As companies grapple with the cloud, virtualization, and the challenge of creating or extending enterprise and mobile apps, many are turning to Agile software development.
According to the 2010 application performance management (APM) survey "Apps on the Move" --conducted by APM vendor AppDynamics -- more companies will adopt Agile software development practices and service-oriented architecture (SOA) initiatives in 2011.
Forty-nine percent of respondents said they expect to ramp up Agile development, and 66 percent said they expect to leverage additional SOA initiatives for mission-critical apps. Most respondents (85 percent) said they perform multiple Agile releases on a monthly, weekly or even daily basis. At the same time, 74 percent of respondents characterized their existing architectures as distributed or SOA.
"Most respondents said they're past the point where Agile and SOA represent a future destination for their companies," said Jyoti Bansal, CEO of AppDynamics. "Agile and SOA have become the 'new normal.'"
The widespread use of the Web and competitive market forces mean companies often have to produce tested and cost-effective apps very quickly, in days sometimes. Without the right platform, companies cannot respond nimbly enough.
For many companies, the right platform is an Agile-based one such as the Mendix Agile Business Platform, a Platform as a Service (PaaS) that enables businesses of all sizes to optimize business and IT collaboration, either in the cloud or behind a corporate firewall. The platform uses a visual modeling technology to rapidly build and manage applications that smoothly integrate with existing systems.
"Our technology provides developers with the ALM tools they need to plan, develop, and manage their software projects, while it gives CIOs the freedom to innovate without losing control of projects," said Paul Campaniello, vice president of global marketing at Mendix.
As more businesses and organizations begin to adopt Agile software development methodologies to improve customer responsiveness and rapidly develop applications, it would seem that software tools have to be Agile-ready, said Derek Cheng, director of marketing, LongJump, a Sunnyvale, California-based provider of software that powers PaaS.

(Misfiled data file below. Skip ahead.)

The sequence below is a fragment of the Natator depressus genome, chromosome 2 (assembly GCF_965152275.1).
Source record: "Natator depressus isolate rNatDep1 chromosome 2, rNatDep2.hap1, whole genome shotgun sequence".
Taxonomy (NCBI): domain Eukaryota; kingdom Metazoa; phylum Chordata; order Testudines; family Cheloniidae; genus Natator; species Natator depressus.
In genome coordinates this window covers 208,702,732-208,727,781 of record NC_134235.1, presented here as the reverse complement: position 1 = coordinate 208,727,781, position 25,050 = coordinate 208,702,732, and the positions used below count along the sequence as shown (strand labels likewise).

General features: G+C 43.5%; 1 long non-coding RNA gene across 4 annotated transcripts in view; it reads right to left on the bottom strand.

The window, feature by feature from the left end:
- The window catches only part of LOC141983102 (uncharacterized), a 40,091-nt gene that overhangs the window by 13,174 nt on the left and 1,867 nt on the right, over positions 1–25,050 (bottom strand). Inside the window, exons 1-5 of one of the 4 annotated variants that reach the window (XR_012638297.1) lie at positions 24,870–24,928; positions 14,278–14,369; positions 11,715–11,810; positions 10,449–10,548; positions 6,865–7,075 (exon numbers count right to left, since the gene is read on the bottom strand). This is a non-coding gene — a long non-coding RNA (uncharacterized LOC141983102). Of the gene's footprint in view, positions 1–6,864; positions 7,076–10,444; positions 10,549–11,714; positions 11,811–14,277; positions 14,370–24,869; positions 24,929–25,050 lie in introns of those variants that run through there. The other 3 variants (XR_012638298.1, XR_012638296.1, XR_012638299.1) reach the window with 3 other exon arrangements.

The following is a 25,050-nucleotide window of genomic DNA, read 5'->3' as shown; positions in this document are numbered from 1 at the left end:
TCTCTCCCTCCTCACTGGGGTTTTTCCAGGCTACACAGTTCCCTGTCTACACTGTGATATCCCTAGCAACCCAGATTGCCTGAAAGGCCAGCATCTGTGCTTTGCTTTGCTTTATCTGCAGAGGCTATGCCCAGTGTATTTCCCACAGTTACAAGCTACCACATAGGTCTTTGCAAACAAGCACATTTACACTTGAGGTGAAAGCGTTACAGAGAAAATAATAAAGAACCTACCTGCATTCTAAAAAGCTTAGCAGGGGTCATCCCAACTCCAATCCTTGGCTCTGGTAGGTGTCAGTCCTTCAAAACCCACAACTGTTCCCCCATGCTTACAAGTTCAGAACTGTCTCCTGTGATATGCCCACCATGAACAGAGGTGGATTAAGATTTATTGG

To date, most of the focus on those Agile tools has been on the project management and delivery lifecycle phases, with less attention paid to the actual development of applications.
In the past, it was virtually impossible to build custom, enterprise-grade applications for every department, added Cheng.
"The primary response from IT organizations has been to decouple the information from the application," said Cheng. "Such is the nature of SOA/XML. That's fine for the IT developer, but completely unusable from a departmental end-user standpoint -- the people who have to use the data and face the information management challenges on a daily basis. "
They still have to rely on an in-house development resource or highly paid consultant to get to that data in a meaningful way that integrates with their work processes.
PaaS can be the ideal solution to solve that problem, said Cheng, noting that PaaS makes it extremely easy to design, develop, adapt and service Web-based applications, while leveraging a comprehensive enterprise-class service environment.
"It is so easy to build apps that a significant amount of development and changes can be realized in a single meeting or overnight," he said.